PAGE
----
For years, it was argued that the Republican “long suit” was foreign policy and national security - and that they brought in “better people” than did the Democrats to fill the various national security jobs - at the departments of Defense and State, the Central Intelligence Agency and the National Security Council. While this proposition was probably true through the Reagan administration, it eroded during George H.W. Bush’s (Bush 41) administration and fell apart during George W. Bush’s administration (Bush 43).
Iraq was the resulting Republican national security policy anomaly, and one that has turned into a bad dream. Our manpower-intensive mission in Iraq should have been over quickly.
Destroy the WMD infrastructure; secure and selectively destroy weapon storage areas; take out Saddam Hussein, his sons and the rest of the senior Ba’ath party leadership; keep the Iraqi army mostly intact, but with new and vetted leadership - primarily to offset radicals in Iraq and Iran; and, leave a few strategically located coalition bases in-country and -region with enough forces to prevent outside interference and local uprisings from getting out of control. Then, get the manpower-intensive part of the U.S. mission in Iraq the heck out of there!
Yet another way to look at it: Assuming we went in to remove Saddam, there was never a persuasive explanation given that the mission had changed and that we now needed to establish a democracy in Iraq. While the president gave a few thoughtful speeches on the subject, there was a massive failure of public diplomacy from the White House to get the “democracy” message across. Accordingly, most Americans were never sold - and are still not sold - on the “democracy” mission in Iraq.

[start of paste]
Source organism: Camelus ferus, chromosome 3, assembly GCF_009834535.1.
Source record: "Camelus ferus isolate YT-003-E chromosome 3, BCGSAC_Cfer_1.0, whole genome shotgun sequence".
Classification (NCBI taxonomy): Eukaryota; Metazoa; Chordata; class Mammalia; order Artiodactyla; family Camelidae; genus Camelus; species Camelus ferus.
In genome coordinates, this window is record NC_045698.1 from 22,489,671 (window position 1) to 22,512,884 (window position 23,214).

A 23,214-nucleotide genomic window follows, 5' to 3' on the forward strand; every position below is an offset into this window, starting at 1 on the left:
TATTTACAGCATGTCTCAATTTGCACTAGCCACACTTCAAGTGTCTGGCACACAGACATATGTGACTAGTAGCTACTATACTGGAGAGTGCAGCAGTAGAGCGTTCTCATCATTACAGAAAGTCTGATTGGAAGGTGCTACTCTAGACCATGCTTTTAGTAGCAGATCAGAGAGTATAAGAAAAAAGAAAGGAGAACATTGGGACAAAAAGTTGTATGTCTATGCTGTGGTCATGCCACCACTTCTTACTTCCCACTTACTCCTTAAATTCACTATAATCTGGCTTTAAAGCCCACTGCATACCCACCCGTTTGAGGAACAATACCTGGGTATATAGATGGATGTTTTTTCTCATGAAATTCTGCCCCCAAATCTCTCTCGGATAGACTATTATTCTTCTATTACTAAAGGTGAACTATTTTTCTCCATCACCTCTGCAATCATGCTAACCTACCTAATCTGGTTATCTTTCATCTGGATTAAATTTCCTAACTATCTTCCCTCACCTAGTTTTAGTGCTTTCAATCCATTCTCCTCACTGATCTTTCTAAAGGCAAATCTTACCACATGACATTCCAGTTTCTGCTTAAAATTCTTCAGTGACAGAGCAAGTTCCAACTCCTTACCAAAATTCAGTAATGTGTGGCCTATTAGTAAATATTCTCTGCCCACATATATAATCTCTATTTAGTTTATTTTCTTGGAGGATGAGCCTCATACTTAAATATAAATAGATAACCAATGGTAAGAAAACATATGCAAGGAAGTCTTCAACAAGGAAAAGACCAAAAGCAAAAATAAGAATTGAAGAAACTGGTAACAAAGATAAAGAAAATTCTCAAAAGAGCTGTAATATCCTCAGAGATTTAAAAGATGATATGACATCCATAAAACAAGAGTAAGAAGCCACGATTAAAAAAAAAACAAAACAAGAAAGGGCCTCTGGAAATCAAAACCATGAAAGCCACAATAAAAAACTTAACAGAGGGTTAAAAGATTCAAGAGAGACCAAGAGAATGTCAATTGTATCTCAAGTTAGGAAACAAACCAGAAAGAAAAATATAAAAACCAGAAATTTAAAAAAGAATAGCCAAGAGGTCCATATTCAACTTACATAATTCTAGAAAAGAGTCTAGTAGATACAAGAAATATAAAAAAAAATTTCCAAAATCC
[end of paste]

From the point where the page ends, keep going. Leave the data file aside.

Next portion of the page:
The Iraqis don’t appear to be sold on it either, nor do most leaders of “democracies” in the Middle East. This is because what exists in Egypt, Turkey or Jordan is as good as it gets for democrats in the Middle East, and to even start toward something like that in Iraq would be a miracle. This was the best we could have hoped for under the circumstances; and, we might still be able to salvage some of it as we disengage.
Nevertheless, it takes no advantage of hindsight to conclude that our painfully protracted involvement in Iraq has been a colossal waste of our time, money and national prestige - but most seriously, a very sad and costly sacrifice of our brave American fighting men and women.
The Wall Street meltdown?
Sure, it was what sealed the fate of the Republican candidates, but even without it the Democratic candidate was a sure thing. While Hillary Clinton may have made it easier for a lot of Democrats to vote for their candidate, the irony was that it would have also continued an unfortunate dynasty of largely failed national security policies that began with Bush 41.
We have another irony: A young liberal president who is a product of the age of self-entitlement, but who now must build a working consensus in a country that remains largely conservative in its core beliefs.
Can he do it? Fortunately, that’s not the relevant question - he has no choice, but neither do we. We need to help him get the job done.
Daniel Gallington is a senior fellow at the Potomac Institute for Policy Studies in Arlington, Va.